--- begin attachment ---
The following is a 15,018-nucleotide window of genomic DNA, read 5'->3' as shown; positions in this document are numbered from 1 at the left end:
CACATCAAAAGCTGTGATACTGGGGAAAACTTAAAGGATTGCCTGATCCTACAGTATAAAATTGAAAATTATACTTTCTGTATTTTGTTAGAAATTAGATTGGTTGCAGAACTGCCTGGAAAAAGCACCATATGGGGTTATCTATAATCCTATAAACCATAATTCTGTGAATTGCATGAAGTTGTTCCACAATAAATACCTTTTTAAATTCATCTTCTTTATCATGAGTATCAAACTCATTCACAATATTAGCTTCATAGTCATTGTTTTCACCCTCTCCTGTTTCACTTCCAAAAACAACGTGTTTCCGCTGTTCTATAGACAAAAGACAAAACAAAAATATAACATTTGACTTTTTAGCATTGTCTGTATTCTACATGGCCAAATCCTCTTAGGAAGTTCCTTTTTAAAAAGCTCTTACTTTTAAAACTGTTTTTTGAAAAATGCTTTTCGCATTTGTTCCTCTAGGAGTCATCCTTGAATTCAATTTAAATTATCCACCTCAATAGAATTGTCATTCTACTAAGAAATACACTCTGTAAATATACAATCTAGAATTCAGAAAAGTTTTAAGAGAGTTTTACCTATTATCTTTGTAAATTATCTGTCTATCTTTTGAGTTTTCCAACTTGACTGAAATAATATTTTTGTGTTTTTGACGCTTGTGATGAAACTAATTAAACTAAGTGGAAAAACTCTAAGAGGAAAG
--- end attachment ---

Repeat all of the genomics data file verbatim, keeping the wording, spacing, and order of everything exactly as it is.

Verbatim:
The following is a 15,018-nucleotide window of genomic DNA, read 5'->3' as shown; positions in this document are numbered from 1 at the left end:
CACATCAAAAGCTGTGATACTGGGGAAAACTTAAAGGATTGCCTGATCCTACAGTATAAAATTGAAAATTATACTTTCTGTATTTTGTTAGAAATTAGATTGGTTGCAGAACTGCCTGGAAAAAGCACCATATGGGGTTATCTATAATCCTATAAACCATAATTCTGTGAATTGCATGAAGTTGTTCCACAATAAATACCTTTTTAAATTCATCTTCTTTATCATGAGTATCAAACTCATTCACAATATTAGCTTCATAGTCATTGTTTTCACCCTCTCCTGTTTCACTTCCAAAAACAACGTGTTTCCGCTGTTCTATAGACAAAAGACAAAACAAAAATATAACATTTGACTTTTTAGCATTGTCTGTATTCTACATGGCCAAATCCTCTTAGGAAGTTCCTTTTTAAAAAGCTCTTACTTTTAAAACTGTTTTTTGAAAAATGCTTTTCGCATTTGTTCCTCTAGGAGTCATCCTTGAATTCAATTTAAATTATCCACCTCAATAGAATTGTCATTCTACTAAGAAATACACTCTGTAAATATACAATCTAGAATTCAGAAAAGTTTTAAGAGAGTTTTACCTATTATCTTTGTAAATTATCTGTCTATCTTTTGAGTTTTCCAACTTGACTGAAATAATATTTTTGTGTTTTTGACGCTTGTGATGAAACTAATTAAACTAAGTGGAAAAACTCTAAGAGGAAAG